The Proverbs of Solomon – Proverbs 10:22

 

Going back over Proverbs 10, there was only one verse which the Holy Spirit has lead me to address. It might not jump off the page toward your eyes, but it did to mine. And with the Lord’s blessings, I hope it will become something of interest to you for the next few minutes. “The blessing of the LORD, it maketh rich, and he addeth no sorrow with it.”

“The blessing of the LORD, it maketh rich.”

There are many Biblical examples and promises of this. To remind you, I’ll share just a couple of them. Hannah, in prayer, pointed out, “The LORD maketh poor, and maketh rich: he bringeth low, and lifteth up. He raiseth up the poor out of the dust, and lifteth up the beggar from the dunghill, to set them among princes, and to make them inherit the throne of glory: for the pillars of the earth are the LORD’S, and he hath set the world upon them.” And there is Deuteronomy 8 “For the LORD thy God bringeth thee into a good land, a land of brooks of water, of fountains and depths that spring out of valleys and hills; A land of wheat, and barley, and vines, and fig trees, and pomegranates; a land of oil olive, and honey; And thou say in thine heart, My power and the might of mine hand hath gotten me this wealth. But thou shalt remember the LORD thy God: for it is he that giveth thee power to get wealth, that he may establish his covenant which he sware unto thy fathers, as it is this day.” Abraham’s servant wisely assessed, “The LORD hath blessed my master greatly; and he is become great: and he hath given him flocks, and herds, and silver, and gold, and menservants, and maidservants, and camels, and asses.” “The blessing of the LORD, it maketh rich.”

While this statement is true, there are quite a few things which it doesn’t say and doesn’t mean. For example, this doesn’t say that the DEVIL CAN’T make people rich. It says that, among other ways of obtaining wealth, the blessings of God can make people rich. In a list created a little over a year ago, there are 540 billionaires in the United States. They have a combined net worth of $2.399 trillion. Also, there are nearly 11 million millionaires in this county. I would hope at least some of those people earned their wealth the hard way – earning it lawfully. But I would guess that many of them inherited some of it, and others used morally unacceptable means to get their millions or to increase them into billions.

The Devil can make people wealthy, and he might do so for a great many reasons. Men and women themselves can choose to become rich, applying themselves toward that goal. I suppose some people might claim fate made them rich – through stumbling onto money-making plans. But the fact remains that beyond these, the blessing of the sovereign God can make people rich.

“The blessing of the LORD, it maketh rich.” This doesn’t mean that when God’s blesses with wealth, He doesn’t make it contingent on hard work. The Lord made Isaac wealthy, but Genesis 26:12 puts it this way – “Then Isaac sowed in that land, and received in the same year an hundred fold; and the Lord blessed him.” Would the Lord have made Isaac wealthy if he had not planted well and tended his flocks properly? I can’t answer the question, but I can read what the Bible says.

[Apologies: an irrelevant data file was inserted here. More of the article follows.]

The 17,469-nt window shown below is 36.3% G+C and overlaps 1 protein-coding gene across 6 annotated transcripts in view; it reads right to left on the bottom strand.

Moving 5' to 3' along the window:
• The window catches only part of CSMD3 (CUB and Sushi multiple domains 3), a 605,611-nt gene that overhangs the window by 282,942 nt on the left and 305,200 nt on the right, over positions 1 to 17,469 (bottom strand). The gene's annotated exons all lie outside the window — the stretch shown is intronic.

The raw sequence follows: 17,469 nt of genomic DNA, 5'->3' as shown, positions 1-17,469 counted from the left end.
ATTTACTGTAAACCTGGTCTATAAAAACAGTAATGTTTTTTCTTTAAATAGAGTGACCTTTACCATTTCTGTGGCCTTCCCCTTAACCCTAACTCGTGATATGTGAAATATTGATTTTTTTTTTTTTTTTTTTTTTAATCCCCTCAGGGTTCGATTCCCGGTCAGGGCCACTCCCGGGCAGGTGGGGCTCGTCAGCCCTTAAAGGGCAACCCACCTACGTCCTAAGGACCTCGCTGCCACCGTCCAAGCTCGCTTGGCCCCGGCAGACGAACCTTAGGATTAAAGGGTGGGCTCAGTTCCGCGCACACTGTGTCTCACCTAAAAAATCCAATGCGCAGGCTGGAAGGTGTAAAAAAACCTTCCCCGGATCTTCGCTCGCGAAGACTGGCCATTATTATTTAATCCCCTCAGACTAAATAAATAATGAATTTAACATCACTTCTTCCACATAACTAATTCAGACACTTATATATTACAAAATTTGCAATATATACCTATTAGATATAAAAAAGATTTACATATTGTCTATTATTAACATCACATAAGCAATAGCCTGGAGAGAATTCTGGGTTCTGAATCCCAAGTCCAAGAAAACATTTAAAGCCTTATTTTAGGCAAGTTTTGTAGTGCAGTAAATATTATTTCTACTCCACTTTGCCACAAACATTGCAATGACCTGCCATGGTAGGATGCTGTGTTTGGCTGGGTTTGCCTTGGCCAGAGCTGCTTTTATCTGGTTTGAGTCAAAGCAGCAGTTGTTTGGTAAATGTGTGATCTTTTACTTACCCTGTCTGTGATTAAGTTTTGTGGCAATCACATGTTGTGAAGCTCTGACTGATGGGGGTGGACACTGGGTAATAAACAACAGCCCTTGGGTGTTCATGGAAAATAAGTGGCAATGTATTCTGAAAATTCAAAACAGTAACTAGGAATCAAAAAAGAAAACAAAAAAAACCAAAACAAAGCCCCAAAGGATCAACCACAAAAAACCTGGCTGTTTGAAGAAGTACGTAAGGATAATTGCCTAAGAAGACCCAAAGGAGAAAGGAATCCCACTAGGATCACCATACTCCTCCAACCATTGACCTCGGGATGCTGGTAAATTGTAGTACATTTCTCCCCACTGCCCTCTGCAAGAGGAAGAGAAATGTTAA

When the Lord Jesus blessed the disciples with a boat-load of fish – enough to threaten to break their nets, what had they been doing? It was a miraculous blessing, and had that happened often they would have become rich. But remember that God’s blessing fell on them after a night of fruitless fishing. The context suggests that if they had not spent the night fishing they would not have been so blessed.

A few weeks ago I pointed out how much time Solomon spends on exhorting his children towards hard work. Time and time again, he points out that laziness not only tendeth to poverty, it almost guarantees it. God, who is infinitely gracious, will not bless the man who so despises those blessings as not to obey the Lord in work. “The blessing of the LORD, it maketh rich.”

This statement shouldn’t necessarily be confined to the subject of money. I won’t deny that the primary meaning of the Hebrew word is financial wealth – it is. But wealth can mean different things to different-hearted people. Is the Holy Spirit pointing this out when He speaks of the end of Job’s life. “The LORD blessed the latter end of Job more than his beginning: for he had fourteen thousand sheep, and six thousand camels, and a thousand yoke of oxen, and a thousand she asses. He had also seven sons and three daughters.” A large and happy family is of great value. And isn’t good health a valuable blessing? Isn’t a peaceful home and a peaceful nation worth something? There is a sense in which we are all living under the shadow of a mega-volcano (Yellowstone) – and when the Lord keeps a lid on that thing it is a gracious blessing. What is wealth to the Christian? “And the peace of God, which

passeth all understanding, shall keep your hearts and minds through Christ Jesus.”